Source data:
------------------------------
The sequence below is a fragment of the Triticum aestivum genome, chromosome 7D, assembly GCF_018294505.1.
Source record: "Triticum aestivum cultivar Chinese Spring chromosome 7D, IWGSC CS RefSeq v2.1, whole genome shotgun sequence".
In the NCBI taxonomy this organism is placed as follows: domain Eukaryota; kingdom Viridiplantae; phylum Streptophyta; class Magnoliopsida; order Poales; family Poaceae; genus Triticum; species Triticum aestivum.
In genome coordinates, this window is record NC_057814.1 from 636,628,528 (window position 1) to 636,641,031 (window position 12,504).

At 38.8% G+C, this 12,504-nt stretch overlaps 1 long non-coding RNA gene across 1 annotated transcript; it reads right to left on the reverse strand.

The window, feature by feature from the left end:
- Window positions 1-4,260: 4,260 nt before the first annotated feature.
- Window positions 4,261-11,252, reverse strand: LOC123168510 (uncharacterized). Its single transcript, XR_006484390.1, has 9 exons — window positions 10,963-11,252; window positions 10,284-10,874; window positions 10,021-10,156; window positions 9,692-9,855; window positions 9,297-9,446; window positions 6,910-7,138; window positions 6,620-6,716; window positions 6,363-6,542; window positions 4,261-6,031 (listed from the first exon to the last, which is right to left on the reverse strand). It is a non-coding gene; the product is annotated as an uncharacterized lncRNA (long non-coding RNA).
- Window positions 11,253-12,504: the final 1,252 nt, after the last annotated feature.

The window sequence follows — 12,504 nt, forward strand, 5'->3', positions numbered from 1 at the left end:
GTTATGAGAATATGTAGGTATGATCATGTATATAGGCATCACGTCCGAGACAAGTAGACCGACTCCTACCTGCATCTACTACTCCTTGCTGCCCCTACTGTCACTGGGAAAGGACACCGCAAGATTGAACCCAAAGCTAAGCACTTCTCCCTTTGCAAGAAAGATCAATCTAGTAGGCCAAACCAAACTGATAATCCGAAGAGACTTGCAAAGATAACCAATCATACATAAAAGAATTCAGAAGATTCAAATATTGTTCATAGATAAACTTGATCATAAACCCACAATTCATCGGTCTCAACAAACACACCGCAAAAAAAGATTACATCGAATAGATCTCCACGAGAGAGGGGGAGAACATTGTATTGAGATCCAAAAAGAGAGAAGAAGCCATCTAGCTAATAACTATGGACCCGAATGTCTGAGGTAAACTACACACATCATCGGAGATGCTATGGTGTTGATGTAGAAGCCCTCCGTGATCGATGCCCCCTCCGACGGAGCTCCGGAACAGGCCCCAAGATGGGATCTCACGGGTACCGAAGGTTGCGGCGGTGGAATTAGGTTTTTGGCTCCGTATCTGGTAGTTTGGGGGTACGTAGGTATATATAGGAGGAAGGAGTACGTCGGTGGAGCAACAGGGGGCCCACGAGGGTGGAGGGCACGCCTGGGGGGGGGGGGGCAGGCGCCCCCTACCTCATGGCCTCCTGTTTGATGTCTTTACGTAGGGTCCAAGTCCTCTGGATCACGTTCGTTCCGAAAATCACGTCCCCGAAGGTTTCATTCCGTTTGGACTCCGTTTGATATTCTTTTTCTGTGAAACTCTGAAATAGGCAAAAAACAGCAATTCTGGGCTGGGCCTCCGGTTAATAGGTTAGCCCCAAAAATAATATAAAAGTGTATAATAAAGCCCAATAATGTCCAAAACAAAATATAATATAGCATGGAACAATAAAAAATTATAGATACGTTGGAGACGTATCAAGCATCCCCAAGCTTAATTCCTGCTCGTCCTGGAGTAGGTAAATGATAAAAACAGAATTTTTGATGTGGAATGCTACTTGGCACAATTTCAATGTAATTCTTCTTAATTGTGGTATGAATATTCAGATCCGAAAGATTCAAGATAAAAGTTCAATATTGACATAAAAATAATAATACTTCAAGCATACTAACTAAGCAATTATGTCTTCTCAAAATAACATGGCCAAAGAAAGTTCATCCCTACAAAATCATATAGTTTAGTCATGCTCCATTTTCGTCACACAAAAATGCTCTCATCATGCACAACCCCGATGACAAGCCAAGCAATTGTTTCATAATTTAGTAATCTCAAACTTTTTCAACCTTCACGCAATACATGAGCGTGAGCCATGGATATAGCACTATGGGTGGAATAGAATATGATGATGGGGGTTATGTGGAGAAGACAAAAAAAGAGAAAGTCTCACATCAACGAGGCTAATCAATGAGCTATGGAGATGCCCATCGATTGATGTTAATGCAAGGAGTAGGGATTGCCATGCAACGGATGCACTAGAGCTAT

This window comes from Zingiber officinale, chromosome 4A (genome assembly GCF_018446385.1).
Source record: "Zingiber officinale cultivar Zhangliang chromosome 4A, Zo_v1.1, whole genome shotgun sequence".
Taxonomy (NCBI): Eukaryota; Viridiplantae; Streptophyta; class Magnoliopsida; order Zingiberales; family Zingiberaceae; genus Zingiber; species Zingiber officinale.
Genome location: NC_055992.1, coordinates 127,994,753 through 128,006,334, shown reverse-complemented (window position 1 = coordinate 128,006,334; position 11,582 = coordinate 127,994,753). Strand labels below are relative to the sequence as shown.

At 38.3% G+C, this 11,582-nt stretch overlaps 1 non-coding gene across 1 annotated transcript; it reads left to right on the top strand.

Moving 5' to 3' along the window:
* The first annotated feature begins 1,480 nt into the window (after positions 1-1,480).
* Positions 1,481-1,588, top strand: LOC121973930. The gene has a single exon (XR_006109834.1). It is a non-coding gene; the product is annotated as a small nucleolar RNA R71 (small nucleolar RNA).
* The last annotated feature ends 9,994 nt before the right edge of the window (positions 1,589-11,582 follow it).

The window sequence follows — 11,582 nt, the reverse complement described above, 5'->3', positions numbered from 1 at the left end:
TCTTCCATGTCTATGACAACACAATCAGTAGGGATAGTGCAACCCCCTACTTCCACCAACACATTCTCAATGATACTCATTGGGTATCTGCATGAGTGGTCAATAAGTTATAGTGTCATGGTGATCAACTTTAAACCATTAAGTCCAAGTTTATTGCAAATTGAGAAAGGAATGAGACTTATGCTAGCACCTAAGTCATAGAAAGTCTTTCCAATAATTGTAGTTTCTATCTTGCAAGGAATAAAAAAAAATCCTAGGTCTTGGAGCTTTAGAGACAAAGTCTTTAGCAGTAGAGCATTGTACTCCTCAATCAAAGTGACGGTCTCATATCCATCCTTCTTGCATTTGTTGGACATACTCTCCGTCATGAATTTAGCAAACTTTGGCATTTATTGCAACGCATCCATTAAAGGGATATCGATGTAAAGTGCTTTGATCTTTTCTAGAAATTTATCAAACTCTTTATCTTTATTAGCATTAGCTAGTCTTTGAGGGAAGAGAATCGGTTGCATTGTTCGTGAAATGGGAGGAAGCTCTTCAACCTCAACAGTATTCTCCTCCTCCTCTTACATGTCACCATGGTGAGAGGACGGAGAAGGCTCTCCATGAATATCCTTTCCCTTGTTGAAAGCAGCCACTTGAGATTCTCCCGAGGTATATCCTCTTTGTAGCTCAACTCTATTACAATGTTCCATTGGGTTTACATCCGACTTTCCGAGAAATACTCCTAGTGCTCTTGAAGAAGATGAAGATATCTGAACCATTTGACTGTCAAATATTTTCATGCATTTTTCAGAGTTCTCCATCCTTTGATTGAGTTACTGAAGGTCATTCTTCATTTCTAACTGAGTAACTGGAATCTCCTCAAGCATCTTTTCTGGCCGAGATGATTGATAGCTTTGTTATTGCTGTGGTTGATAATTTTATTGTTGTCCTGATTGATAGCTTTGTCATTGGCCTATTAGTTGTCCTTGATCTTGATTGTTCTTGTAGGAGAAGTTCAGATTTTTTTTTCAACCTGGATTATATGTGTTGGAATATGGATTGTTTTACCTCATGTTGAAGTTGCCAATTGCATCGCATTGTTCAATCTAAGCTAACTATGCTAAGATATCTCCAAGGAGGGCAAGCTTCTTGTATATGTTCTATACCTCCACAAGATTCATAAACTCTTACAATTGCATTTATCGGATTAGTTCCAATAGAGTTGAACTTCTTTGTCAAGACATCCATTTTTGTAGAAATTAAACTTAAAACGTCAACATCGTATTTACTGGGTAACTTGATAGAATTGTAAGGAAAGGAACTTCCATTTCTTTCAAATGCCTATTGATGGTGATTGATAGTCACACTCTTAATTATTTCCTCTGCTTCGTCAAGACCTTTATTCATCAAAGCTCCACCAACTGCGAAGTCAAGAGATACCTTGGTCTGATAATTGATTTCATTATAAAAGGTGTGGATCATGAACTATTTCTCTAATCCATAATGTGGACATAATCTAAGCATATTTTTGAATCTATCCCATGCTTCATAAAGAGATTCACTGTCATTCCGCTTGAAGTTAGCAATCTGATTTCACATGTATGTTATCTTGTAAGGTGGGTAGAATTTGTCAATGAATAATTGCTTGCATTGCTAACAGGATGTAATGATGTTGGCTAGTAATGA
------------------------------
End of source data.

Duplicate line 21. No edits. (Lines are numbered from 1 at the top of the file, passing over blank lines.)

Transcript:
The window sequence follows — 11,582 nt, the reverse complement described above, 5'->3', positions numbered from 1 at the left end: